Large-scale CHP for greenhouses has arrived in Canada, where Great Northern Hydroponics, a division of Detroit-based Soave Enterprises, has installed a 12 MW plant at Soave’s 55-acre tomato greenhouse complex in Kingsville, Ontario. The complex is located near Lake Erie’s north shore, about 350 km west of Toronto and about 50 km east of Detroit.
The high-efficiency on-site power plant, powered by four of GE Energy’s Jenbacher gas engine cogeneration modules, was among seven natural gas-fuelled CHP projects approved by the Ontario Power Authority in 2006 to showcase how advanced cogeneration technologies could help make industrial plants more energy independent, improve local grid reliability and support Canada’s clean and renewable energy goals. Surplus power from the greenhouse power plant is being sold to the local grid under a 20-year contract with the Ontario Power Authority.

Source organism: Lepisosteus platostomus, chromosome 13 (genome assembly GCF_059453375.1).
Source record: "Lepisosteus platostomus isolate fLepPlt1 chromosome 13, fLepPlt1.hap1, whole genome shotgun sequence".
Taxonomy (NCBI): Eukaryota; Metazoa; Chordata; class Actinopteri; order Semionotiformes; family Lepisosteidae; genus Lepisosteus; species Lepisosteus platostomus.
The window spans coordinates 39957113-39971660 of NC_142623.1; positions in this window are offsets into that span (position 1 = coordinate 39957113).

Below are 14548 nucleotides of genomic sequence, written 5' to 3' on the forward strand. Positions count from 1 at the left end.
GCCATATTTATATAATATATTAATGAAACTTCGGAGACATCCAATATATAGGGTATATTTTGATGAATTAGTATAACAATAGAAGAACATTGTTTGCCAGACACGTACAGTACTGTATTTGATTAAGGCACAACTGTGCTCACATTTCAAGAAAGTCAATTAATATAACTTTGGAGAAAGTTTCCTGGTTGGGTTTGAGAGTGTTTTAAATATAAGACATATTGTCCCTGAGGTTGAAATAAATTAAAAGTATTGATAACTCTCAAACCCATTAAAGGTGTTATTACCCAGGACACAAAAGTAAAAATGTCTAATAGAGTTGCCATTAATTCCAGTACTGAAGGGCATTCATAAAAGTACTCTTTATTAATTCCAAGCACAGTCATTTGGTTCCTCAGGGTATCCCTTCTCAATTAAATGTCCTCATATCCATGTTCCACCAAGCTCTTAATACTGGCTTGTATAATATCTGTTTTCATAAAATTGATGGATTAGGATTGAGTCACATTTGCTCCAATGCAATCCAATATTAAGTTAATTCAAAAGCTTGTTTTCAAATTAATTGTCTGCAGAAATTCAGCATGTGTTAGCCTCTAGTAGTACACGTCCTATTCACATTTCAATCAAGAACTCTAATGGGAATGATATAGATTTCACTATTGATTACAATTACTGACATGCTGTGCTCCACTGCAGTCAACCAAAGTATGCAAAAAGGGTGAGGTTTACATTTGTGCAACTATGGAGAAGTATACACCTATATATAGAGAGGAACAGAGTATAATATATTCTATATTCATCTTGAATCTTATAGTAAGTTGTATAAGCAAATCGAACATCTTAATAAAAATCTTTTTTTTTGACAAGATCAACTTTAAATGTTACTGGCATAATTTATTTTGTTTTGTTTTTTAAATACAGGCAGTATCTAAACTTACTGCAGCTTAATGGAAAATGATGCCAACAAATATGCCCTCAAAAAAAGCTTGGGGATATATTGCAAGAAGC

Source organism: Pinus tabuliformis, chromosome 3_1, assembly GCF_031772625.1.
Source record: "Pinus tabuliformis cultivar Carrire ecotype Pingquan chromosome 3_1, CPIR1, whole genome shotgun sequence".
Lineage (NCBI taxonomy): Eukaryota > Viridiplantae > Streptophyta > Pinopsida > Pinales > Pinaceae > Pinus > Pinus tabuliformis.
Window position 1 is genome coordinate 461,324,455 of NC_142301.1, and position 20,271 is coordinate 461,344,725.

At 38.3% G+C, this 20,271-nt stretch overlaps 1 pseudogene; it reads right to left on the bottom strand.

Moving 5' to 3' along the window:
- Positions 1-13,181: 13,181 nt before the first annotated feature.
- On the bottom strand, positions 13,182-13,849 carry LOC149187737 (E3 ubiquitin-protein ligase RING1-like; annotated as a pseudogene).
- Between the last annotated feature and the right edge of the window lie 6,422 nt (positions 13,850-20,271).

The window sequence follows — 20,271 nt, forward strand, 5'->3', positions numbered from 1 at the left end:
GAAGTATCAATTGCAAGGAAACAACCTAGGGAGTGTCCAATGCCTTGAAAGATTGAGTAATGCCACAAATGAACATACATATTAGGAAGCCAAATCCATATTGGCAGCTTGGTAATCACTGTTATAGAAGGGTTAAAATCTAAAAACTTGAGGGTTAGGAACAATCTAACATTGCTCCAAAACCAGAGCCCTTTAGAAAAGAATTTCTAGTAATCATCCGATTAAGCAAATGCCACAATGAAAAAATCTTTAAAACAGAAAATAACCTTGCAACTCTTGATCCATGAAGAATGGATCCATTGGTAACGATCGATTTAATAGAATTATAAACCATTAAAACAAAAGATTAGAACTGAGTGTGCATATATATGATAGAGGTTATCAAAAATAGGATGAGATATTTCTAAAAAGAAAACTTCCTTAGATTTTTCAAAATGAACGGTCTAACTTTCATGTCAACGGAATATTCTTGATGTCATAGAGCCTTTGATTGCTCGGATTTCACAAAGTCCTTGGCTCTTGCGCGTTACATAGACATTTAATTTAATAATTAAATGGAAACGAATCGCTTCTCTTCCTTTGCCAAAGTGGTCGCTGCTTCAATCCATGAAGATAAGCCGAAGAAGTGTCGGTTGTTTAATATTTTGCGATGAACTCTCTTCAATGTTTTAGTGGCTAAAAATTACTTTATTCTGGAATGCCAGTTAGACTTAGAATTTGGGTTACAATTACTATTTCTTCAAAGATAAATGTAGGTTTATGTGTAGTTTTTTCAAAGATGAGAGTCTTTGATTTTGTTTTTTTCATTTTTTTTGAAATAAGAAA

In addition to generating power and heat to support greenhouse operations, the power plant also treats the gas engines’ exhaust, enabling carbon dioxide from the exhaust to be recycled and applied to enhance greenhouse crop production.
‘Our inaugural greenhouse cogeneration project was made possible because of Ontario’s commitment to energy efficiency and initiatives to add significant amounts of energy from cogeneration to the provincial power grid,’ said Guido van het Hof, president of Great Northern Hydroponics. The cogeneration plant allows Soave to control its greenhouse operating expenses and improve its competitive position against other growers in North America, van het Hof explained.
The project also will support Ontario’s renewable energy goals because high efficiency, dispatchable cogeneration projects – including the Soave Hydroponics project – are helping the integration of renewable energy projects into the grid, van het Hof added.
The special carbon dioxide fertilization/cogeneration system was developed by GE Energy’s Jenbacher gas engine business, which operates a global horticultural applications center of excellence in The Netherlands. The complete system was supplied by DDACE Power Systems, GE’s Jenbacher engine distributor for eastern Canada.